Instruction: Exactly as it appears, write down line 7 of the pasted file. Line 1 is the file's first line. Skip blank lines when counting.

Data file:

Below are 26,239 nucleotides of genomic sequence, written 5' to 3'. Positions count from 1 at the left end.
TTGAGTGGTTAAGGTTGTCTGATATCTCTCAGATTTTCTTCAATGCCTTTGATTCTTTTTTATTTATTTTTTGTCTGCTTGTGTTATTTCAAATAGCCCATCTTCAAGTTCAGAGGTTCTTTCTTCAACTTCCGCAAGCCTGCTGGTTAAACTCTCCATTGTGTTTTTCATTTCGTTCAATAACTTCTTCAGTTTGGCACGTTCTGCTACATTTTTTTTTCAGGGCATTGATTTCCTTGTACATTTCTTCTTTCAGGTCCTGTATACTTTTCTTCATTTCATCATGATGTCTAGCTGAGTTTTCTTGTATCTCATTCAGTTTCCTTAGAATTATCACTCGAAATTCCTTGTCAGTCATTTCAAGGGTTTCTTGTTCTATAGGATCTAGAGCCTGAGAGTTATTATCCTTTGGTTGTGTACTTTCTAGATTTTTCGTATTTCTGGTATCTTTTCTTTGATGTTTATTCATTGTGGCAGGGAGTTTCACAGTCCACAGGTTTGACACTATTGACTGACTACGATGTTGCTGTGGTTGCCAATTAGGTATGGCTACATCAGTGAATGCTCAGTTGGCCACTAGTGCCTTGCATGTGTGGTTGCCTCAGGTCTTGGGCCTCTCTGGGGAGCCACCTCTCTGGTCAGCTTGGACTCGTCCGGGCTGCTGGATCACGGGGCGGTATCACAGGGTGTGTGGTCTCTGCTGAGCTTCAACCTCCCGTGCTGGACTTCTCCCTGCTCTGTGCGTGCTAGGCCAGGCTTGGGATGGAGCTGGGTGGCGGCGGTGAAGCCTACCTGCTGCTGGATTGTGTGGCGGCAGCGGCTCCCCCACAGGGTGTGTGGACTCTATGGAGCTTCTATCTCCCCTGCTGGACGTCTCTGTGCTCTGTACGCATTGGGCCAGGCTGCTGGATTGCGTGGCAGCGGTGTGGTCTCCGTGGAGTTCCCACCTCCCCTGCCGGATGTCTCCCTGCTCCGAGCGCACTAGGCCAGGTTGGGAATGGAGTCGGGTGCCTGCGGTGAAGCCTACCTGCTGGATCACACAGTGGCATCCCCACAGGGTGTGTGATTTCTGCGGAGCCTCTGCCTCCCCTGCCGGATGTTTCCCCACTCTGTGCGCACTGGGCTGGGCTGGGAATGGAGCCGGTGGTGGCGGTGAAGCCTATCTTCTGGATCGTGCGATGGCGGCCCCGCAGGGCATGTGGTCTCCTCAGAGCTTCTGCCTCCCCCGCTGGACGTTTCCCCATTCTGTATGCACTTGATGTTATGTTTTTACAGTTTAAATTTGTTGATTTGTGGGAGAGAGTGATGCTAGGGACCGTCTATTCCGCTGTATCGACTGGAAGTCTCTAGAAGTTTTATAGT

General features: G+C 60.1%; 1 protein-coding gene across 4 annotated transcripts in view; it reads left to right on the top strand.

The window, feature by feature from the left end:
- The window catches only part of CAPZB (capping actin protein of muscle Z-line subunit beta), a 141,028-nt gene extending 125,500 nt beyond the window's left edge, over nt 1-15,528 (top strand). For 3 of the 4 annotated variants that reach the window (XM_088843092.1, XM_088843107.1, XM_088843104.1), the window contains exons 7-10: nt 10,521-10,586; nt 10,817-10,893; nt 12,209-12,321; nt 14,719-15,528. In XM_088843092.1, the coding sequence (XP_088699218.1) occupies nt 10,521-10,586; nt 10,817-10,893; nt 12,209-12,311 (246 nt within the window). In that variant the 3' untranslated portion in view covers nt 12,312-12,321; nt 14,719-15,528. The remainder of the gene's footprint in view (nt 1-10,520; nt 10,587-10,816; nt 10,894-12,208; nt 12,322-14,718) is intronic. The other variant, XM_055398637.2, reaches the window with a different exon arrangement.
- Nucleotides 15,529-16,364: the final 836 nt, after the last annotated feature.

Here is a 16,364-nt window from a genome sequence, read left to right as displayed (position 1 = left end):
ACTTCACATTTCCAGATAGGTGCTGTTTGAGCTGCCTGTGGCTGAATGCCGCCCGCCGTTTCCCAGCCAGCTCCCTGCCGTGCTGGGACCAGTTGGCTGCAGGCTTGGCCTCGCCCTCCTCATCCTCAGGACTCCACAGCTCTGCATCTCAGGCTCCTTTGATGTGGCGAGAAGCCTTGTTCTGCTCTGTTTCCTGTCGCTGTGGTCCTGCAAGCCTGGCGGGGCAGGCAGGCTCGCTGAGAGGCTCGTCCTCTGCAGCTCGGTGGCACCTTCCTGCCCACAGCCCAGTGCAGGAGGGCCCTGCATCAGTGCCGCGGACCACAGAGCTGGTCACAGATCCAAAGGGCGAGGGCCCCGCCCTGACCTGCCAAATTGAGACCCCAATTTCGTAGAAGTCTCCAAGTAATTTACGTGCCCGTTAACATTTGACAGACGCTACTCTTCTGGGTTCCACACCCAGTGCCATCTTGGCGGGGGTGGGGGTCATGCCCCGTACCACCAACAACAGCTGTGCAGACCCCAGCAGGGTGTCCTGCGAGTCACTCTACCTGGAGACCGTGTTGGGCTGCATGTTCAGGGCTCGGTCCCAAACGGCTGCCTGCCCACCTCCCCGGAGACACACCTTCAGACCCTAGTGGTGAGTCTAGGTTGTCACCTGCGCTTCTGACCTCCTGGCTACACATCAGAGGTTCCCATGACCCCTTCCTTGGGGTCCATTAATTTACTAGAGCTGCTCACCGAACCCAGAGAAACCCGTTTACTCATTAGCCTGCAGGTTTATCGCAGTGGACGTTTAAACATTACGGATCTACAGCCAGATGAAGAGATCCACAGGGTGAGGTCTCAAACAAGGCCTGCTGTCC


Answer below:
Here is a 16,364-nt window from a genome sequence, read left to right as displayed (position 1 = left end):